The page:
Seeing Art Through Austen’s Eyes
By JENNIFER SCHUESSLER
Published: May 24, 2013
On May 24, 1813, Jane Austen went to a crowded art gallery on Pall Mall in London, looking for Mrs. Darcy.
“I dare say Mrs. D. will be in yellow,” Austen wrote that morning to her sister, referring to the romantic heroine whose happy ending she had sketched out in “Pride and Prejudice,” published four months earlier.
She came back disappointed, having failed to spot a ringer for the former Elizabeth Bennet among the actresses, aristocrats, royal mistresses and assorted well-married ladies on the gallery walls, which were covered with portraits by Joshua Reynolds. “I can only imagine that Mr. D prizes any picture of her too much to like it should be exposed to the public eye,” Austen wrote jokingly later that evening.
But now, precisely 200 years later, an ambitious online exhibition called “What Jane Saw” will allow modern-day Janeiacs to wander through a meticulous reconstruction of the exhibition and put themselves, if not quite in Austen’s shoes, at least behind her eyes.
“It’s the closest thing to time travel on the Web,” said Janine Barchas, an associate professor of English at the University of Texas at Austin, who led the project.
Such time travel is on a lot of Austen fans’ minds in this year of global celebration of the 200th anniversary of “Pride and Prejudice.” And “What Jane Saw,” which went live just before midnight London time on Thursday, can be seen as a scholarly answer to extravagant bicentennial reanimations like the Netherfield ball, the BBC’s recent staging of the dance where Darcy and Elizabeth shared some pivotal banter.
But a reconstruction of the Reynolds show would be of interest, scholars say, even if Austen had never gone anywhere near it. It was the first commemorative museum show dedicated to a single artist, and perhaps the first modern blockbuster, attracting as many as 800 people a day. There were celebrities in the crowd — both Lord Byron and the prince regent attended the red carpet opening — and also on the walls, where the first thing visitors saw were portraits of George III, the reigning monarch, and the theatrical grande dame Sarah Siddons, juxtaposed in an Annie Leibovitz-like array.
The exhibition “was a wonderful moment in the history of celebrity culture,” said Joseph Roach, a professor of theater and English at Yale University and the author of “It” (2007), a cultural history of the charisma that distinguishes “abnormally interesting” people. “There was a new kind of royalty emerging.”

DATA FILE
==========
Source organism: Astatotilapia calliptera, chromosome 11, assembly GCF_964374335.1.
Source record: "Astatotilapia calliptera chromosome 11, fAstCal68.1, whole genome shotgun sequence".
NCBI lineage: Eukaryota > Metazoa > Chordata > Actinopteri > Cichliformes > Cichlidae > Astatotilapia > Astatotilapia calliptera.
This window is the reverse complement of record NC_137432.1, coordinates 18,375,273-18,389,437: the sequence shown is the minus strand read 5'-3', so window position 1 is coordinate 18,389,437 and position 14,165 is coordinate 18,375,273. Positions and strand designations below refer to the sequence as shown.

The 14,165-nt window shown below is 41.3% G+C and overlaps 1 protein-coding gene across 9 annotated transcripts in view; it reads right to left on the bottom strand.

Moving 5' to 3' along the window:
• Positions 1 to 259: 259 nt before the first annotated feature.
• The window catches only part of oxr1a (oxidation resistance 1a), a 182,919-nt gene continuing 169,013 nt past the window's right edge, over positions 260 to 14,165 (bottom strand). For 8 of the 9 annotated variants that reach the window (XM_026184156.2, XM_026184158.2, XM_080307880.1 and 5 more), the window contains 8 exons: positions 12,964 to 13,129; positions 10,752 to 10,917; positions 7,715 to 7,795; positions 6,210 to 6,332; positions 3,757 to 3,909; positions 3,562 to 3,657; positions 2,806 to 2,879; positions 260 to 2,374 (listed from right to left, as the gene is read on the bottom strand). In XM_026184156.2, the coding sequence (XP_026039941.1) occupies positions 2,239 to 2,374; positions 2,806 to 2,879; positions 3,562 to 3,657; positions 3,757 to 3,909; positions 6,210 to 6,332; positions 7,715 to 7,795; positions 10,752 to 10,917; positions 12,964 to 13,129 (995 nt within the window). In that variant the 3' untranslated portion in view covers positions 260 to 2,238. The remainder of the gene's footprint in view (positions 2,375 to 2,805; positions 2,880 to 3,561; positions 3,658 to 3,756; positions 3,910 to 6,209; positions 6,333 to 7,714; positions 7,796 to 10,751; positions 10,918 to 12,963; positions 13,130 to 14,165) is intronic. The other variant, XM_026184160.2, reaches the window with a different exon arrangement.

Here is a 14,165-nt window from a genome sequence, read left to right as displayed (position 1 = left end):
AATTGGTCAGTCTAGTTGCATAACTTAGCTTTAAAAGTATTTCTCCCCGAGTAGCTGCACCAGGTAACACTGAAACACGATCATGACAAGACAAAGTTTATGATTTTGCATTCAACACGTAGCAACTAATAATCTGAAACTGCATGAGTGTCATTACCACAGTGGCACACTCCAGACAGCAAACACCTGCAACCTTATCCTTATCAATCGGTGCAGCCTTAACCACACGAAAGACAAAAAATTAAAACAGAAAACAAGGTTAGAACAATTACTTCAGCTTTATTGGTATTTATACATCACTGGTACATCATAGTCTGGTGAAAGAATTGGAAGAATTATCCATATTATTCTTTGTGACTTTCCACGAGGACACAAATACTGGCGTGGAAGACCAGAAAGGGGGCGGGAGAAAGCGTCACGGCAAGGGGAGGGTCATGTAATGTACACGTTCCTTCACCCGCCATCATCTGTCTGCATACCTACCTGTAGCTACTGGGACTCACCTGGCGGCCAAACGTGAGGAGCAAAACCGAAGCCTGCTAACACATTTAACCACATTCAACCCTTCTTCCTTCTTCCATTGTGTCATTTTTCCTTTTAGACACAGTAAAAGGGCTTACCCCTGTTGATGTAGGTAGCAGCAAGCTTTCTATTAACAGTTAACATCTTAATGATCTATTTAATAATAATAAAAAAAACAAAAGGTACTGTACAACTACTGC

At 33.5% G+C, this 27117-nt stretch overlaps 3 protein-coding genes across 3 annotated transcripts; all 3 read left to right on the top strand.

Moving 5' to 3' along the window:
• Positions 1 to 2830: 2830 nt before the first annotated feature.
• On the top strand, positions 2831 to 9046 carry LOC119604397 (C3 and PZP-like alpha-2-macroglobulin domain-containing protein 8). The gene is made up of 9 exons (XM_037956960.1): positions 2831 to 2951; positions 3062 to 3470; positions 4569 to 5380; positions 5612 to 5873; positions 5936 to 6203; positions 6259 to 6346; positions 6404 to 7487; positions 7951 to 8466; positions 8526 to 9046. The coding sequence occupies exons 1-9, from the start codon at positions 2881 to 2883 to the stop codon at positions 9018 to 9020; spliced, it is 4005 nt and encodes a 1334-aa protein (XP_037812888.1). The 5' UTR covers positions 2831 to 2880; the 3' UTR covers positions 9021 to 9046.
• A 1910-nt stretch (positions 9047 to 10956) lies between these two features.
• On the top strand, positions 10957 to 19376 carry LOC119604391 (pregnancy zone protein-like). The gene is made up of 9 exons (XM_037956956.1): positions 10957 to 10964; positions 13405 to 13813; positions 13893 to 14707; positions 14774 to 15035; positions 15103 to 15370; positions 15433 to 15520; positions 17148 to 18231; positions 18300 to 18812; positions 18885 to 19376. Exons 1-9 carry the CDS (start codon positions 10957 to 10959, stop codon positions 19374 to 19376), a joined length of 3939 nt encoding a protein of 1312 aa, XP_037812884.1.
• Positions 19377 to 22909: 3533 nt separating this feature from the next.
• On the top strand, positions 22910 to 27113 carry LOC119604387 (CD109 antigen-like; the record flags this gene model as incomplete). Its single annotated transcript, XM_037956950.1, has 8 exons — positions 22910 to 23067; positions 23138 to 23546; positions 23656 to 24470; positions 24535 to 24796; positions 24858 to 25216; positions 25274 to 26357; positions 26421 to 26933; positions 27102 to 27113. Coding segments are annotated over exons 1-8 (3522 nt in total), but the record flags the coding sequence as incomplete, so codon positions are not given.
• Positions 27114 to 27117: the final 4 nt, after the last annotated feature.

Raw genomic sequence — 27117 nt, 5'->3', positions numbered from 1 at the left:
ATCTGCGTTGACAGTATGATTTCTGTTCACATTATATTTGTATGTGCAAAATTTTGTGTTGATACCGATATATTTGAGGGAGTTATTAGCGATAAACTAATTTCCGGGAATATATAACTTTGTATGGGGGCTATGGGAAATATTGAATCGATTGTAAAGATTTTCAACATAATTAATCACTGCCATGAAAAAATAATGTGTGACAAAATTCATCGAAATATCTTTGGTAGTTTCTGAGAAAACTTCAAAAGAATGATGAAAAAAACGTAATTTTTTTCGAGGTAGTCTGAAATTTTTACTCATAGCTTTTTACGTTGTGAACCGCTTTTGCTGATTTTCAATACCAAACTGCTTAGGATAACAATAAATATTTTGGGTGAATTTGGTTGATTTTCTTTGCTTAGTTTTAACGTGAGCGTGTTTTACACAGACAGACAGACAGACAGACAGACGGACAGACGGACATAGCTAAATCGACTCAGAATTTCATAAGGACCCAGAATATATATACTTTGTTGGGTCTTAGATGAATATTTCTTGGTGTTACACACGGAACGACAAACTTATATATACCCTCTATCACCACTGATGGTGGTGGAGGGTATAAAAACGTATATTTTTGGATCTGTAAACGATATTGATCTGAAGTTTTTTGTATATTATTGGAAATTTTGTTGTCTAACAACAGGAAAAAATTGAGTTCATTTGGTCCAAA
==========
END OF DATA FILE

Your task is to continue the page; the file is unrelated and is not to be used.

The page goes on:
And Austen, Ms. Barchas said, would have been as interested in that new royalty as any modern reader gobbling up TMZ updates about Kate Middleton and Brangelina. In her recent book, “Matters of Fact in Jane Austen,” Ms. Barchas traces the way Austen wove sly nods to actresses, artists, parliamentarians and scandal-ridden aristocrats into her novels — almost “in the spirit of a preteen adorning a bedroom with Justin Bieber posters,” as one reviewer put it.
Ms. Barchas’s celebrity-centric reading of Austen is part of a growing body of scholarship that emphasizes the worldly, history-minded side of a writer long seen as a country mouse preoccupied with timeless truths. But assembling “What Jane Saw” required meticulousness more typical of construction engineers than of paparazzi.
The gallery, in a building that was subsequently demolished, was recreated using the 3-D modeling software SketchUp, based on precise measurements recorded in an 1860 book. Ms. Barchas and her team then spent a summer working out how the 141 paintings listed in a 20-page pamphlet sold at the exhibition were arranged on the walls, a process that involved a lot of Rubik’s Cube-like playing around.
“I feel pretty sure this is the way the exhibit was actually hung,” Ms. Barchas said.
Seeing the pictures on virtual walls, scholars who have visited the Web site say, reveals juicy “hidden narratives” that the viewers of 1813, including Austen, would have picked up on. Portraits of the prince regent and his mistress, for example, were kept at a discreet remove, while an image of George III was hung cheekily close to a painting based on “King Lear,” a play whose performance was essentially forbidden at the time, lest it raise uncomfortable thoughts about the current monarch’s madness.
“You can imagine what it would’ve been like as an early-19th-century viewer of this kind of painting as theater,” said Devoney Looser, an Austen specialist at the University of Missouri (who, perhaps not incidentally, appears in her local roller derby as Stone Cold Jane Austen). “That would have been a really exciting part of life then.”
Ms. Barchas’s team at the university’s Texas Advanced Computing Center is exploring a “gamified” version of the project, involving 3-D goggles that allow full immersion, including an option of bringing viewers’ angle of vision in line with Austen’s own. (Among the details still to be worked out: was Austen, who was described as tall and slender, closer to 5-foot-4 or 5-foot-8?)
If the notion of a Wii-ready Austen offends purists, others may be happy to see 21st-century technology harnessed in the service of the Divine Miss Jane.
Ms. Barchas recalled a recent conversation with a programmer working on the project’s metadata: “He said, ‘O.K., I’m going to go home now and tell my mother-in-law that I have not been wasting all these years working with computers, because now I am working on Jane Austen.’ ”